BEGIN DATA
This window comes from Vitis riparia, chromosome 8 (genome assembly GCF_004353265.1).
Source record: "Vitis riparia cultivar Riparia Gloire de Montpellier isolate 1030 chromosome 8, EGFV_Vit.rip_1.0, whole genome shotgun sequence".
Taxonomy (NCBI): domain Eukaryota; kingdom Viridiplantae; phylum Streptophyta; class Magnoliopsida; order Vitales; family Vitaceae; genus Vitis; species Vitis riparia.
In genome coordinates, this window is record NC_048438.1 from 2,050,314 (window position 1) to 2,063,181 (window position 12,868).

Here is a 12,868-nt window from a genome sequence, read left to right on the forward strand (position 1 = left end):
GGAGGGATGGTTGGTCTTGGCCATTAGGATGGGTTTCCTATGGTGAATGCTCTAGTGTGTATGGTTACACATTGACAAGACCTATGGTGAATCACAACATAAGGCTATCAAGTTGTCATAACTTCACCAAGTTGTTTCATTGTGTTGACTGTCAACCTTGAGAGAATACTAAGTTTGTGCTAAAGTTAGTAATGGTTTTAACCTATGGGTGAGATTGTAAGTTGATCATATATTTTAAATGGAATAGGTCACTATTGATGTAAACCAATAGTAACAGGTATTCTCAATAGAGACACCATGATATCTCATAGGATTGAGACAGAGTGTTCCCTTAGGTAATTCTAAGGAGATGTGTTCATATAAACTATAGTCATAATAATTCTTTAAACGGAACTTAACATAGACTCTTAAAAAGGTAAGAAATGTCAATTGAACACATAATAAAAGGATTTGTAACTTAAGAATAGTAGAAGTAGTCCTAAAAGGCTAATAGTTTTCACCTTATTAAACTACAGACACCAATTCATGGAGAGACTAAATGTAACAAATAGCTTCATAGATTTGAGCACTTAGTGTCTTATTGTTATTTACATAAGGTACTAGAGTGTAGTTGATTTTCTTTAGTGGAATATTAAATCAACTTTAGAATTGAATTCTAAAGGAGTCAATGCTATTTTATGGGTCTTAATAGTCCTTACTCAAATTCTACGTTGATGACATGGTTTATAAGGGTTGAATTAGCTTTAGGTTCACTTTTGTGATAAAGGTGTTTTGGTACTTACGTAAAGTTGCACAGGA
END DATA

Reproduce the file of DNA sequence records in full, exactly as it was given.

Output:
This window comes from Vitis riparia, chromosome 8 (genome assembly GCF_004353265.1).
Source record: "Vitis riparia cultivar Riparia Gloire de Montpellier isolate 1030 chromosome 8, EGFV_Vit.rip_1.0, whole genome shotgun sequence".
Taxonomy (NCBI): domain Eukaryota; kingdom Viridiplantae; phylum Streptophyta; class Magnoliopsida; order Vitales; family Vitaceae; genus Vitis; species Vitis riparia.
In genome coordinates, this window is record NC_048438.1 from 2,050,314 (window position 1) to 2,063,181 (window position 12,868).

Here is a 12,868-nt window from a genome sequence, read left to right on the forward strand (position 1 = left end):
GGAGGGATGGTTGGTCTTGGCCATTAGGATGGGTTTCCTATGGTGAATGCTCTAGTGTGTATGGTTACACATTGACAAGACCTATGGTGAATCACAACATAAGGCTATCAAGTTGTCATAACTTCACCAAGTTGTTTCATTGTGTTGACTGTCAACCTTGAGAGAATACTAAGTTTGTGCTAAAGTTAGTAATGGTTTTAACCTATGGGTGAGATTGTAAGTTGATCATATATTTTAAATGGAATAGGTCACTATTGATGTAAACCAATAGTAACAGGTATTCTCAATAGAGACACCATGATATCTCATAGGATTGAGACAGAGTGTTCCCTTAGGTAATTCTAAGGAGATGTGTTCATATAAACTATAGTCATAATAATTCTTTAAACGGAACTTAACATAGACTCTTAAAAAGGTAAGAAATGTCAATTGAACACATAATAAAAGGATTTGTAACTTAAGAATAGTAGAAGTAGTCCTAAAAGGCTAATAGTTTTCACCTTATTAAACTACAGACACCAATTCATGGAGAGACTAAATGTAACAAATAGCTTCATAGATTTGAGCACTTAGTGTCTTATTGTTATTTACATAAGGTACTAGAGTGTAGTTGATTTTCTTTAGTGGAATATTAAATCAACTTTAGAATTGAATTCTAAAGGAGTCAATGCTATTTTATGGGTCTTAATAGTCCTTACTCAAATTCTACGTTGATGACATGGTTTATAAGGGTTGAATTAGCTTTAGGTTCACTTTTGTGATAAAGGTGTTTTGGTACTTACGTAAAGTTGCACAGGA